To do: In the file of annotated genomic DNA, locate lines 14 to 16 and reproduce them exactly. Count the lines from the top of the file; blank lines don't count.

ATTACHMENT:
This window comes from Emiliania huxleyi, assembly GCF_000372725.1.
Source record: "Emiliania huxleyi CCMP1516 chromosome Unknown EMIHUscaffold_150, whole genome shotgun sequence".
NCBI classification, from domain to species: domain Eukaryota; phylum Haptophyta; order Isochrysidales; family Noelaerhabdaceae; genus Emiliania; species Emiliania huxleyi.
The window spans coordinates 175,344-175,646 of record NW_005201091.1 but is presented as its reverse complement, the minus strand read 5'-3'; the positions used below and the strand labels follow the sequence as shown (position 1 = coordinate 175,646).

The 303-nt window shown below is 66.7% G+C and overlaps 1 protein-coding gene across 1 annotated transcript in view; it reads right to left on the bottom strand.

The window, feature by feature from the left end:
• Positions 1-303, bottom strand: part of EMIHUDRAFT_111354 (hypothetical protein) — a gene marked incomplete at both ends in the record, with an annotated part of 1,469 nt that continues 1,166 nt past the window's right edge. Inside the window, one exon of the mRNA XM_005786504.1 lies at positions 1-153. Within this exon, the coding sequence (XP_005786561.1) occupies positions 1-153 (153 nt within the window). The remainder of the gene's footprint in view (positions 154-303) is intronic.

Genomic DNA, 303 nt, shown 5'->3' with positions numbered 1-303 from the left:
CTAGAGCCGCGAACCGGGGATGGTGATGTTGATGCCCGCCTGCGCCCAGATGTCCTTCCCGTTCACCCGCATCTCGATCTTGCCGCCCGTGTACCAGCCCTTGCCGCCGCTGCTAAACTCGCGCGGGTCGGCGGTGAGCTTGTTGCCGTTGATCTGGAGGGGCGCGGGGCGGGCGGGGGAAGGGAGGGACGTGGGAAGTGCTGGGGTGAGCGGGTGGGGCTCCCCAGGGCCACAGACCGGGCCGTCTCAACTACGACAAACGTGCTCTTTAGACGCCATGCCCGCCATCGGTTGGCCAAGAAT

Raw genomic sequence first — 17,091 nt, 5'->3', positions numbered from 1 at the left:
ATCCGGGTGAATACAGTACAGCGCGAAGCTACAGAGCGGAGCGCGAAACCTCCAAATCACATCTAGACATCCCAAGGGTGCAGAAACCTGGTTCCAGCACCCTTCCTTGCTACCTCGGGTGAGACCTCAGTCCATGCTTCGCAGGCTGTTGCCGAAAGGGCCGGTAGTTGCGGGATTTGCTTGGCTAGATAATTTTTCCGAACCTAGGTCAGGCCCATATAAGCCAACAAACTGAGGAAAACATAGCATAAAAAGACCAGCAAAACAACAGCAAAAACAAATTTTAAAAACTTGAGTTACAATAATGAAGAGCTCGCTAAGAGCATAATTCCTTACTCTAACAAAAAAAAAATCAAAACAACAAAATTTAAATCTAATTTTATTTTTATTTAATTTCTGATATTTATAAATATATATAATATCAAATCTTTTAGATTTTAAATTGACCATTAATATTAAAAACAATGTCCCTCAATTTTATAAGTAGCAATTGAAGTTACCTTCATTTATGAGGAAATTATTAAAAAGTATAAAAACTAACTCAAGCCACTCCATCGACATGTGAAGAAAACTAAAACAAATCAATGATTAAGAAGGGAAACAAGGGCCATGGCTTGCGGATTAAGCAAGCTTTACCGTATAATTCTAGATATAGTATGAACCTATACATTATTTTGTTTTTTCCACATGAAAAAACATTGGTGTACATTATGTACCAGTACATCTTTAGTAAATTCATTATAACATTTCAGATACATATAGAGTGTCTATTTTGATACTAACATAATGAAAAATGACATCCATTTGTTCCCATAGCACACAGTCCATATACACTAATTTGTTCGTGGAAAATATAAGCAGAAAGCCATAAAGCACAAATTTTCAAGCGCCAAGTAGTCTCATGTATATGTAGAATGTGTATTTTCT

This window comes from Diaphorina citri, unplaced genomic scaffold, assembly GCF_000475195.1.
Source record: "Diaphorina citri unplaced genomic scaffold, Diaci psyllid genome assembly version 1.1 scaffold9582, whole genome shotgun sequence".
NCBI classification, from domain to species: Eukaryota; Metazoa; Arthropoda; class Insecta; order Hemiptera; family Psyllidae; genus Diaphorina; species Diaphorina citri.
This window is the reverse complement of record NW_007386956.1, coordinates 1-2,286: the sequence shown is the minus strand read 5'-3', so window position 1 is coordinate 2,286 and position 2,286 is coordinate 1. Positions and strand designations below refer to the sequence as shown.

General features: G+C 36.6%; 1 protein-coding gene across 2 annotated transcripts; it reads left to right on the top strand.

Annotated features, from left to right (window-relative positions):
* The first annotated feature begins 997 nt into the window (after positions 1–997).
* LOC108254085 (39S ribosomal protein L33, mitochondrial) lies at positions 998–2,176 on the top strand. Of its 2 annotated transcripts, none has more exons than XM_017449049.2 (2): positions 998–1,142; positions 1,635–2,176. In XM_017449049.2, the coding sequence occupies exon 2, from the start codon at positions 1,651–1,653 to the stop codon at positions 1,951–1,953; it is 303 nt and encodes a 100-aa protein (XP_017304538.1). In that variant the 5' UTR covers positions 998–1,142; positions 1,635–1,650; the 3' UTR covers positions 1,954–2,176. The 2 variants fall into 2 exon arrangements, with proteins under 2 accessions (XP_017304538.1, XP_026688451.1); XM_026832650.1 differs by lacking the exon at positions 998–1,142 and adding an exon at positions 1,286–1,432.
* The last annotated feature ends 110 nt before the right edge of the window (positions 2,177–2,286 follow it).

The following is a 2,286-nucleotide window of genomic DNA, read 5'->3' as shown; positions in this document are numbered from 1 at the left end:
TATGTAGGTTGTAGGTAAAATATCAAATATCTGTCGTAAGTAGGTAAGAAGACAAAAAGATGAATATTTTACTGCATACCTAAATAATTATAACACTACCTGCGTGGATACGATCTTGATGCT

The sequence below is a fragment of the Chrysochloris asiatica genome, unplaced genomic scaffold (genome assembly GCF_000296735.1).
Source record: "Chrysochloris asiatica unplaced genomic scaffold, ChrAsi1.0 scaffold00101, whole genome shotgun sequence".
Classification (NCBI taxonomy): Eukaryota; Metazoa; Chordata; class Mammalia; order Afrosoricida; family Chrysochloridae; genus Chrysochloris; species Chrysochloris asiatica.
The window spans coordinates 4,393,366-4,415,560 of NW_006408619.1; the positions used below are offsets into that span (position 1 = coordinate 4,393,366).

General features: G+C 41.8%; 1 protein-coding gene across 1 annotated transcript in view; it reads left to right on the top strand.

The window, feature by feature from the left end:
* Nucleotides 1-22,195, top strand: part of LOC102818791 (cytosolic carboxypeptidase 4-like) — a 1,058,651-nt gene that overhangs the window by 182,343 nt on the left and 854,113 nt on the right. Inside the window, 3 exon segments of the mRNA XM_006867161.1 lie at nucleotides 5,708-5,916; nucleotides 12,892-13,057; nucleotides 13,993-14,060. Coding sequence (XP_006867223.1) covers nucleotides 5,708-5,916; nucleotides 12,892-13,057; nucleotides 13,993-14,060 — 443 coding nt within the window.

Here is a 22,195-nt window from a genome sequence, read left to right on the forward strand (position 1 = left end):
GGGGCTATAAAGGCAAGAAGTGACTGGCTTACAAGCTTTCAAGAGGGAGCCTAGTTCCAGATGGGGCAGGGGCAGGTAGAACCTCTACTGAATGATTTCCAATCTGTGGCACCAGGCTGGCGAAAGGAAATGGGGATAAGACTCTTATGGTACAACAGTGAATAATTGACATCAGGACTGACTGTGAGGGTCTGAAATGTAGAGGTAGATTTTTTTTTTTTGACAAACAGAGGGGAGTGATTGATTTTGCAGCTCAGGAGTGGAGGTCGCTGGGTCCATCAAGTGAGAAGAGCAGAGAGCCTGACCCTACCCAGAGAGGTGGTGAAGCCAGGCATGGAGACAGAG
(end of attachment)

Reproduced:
NCBI classification, from domain to species: Eukaryota; Metazoa; Arthropoda; class Insecta; order Hemiptera; family Psyllidae; genus Diaphorina; species Diaphorina citri.
This window is the reverse complement of record NW_007386956.1, coordinates 1-2,286: the sequence shown is the minus strand read 5'-3', so window position 1 is coordinate 2,286 and position 2,286 is coordinate 1. Positions and strand designations below refer to the sequence as shown.

General features: G+C 36.6%; 1 protein-coding gene across 2 annotated transcripts; it reads left to right on the top strand.